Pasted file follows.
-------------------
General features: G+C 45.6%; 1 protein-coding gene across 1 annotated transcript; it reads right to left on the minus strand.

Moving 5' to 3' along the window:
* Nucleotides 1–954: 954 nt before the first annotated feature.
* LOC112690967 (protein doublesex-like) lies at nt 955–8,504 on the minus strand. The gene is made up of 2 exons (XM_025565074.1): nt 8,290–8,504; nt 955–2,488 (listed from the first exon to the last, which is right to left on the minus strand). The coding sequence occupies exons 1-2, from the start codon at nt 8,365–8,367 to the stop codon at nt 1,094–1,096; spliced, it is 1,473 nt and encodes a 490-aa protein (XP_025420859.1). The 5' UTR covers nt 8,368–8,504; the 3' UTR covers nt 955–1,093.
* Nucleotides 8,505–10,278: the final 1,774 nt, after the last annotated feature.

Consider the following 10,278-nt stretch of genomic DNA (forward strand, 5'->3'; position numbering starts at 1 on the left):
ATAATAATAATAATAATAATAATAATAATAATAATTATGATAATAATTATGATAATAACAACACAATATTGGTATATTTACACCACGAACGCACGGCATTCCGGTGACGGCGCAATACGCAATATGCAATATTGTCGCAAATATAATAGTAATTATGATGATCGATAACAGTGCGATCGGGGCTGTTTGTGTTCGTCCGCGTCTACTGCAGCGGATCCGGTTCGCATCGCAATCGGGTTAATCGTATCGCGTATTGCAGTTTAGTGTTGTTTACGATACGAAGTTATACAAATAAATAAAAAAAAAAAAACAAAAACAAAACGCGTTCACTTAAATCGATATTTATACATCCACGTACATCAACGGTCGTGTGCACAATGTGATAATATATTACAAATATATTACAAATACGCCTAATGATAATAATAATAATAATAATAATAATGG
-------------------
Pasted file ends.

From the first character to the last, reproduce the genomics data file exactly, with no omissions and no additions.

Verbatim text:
General features: G+C 45.6%; 1 protein-coding gene across 1 annotated transcript; it reads right to left on the minus strand.

Moving 5' to 3' along the window:
* Nucleotides 1–954: 954 nt before the first annotated feature.
* LOC112690967 (protein doublesex-like) lies at nt 955–8,504 on the minus strand. The gene is made up of 2 exons (XM_025565074.1): nt 8,290–8,504; nt 955–2,488 (listed from the first exon to the last, which is right to left on the minus strand). The coding sequence occupies exons 1-2, from the start codon at nt 8,365–8,367 to the stop codon at nt 1,094–1,096; spliced, it is 1,473 nt and encodes a 490-aa protein (XP_025420859.1). The 5' UTR covers nt 8,368–8,504; the 3' UTR covers nt 955–1,093.
* Nucleotides 8,505–10,278: the final 1,774 nt, after the last annotated feature.

Consider the following 10,278-nt stretch of genomic DNA (forward strand, 5'->3'; position numbering starts at 1 on the left):
ATAATAATAATAATAATAATAATAATAATAATAATTATGATAATAATTATGATAATAACAACACAATATTGGTATATTTACACCACGAACGCACGGCATTCCGGTGACGGCGCAATACGCAATATGCAATATTGTCGCAAATATAATAGTAATTATGATGATCGATAACAGTGCGATCGGGGCTGTTTGTGTTCGTCCGCGTCTACTGCAGCGGATCCGGTTCGCATCGCAATCGGGTTAATCGTATCGCGTATTGCAGTTTAGTGTTGTTTACGATACGAAGTTATACAAATAAATAAAAAAAAAAAAACAAAAACAAAACGCGTTCACTTAAATCGATATTTATACATCCACGTACATCAACGGTCGTGTGCACAATGTGATAATATATTACAAATATATTACAAATACGCCTAATGATAATAATAATAATAATAATAATAATGG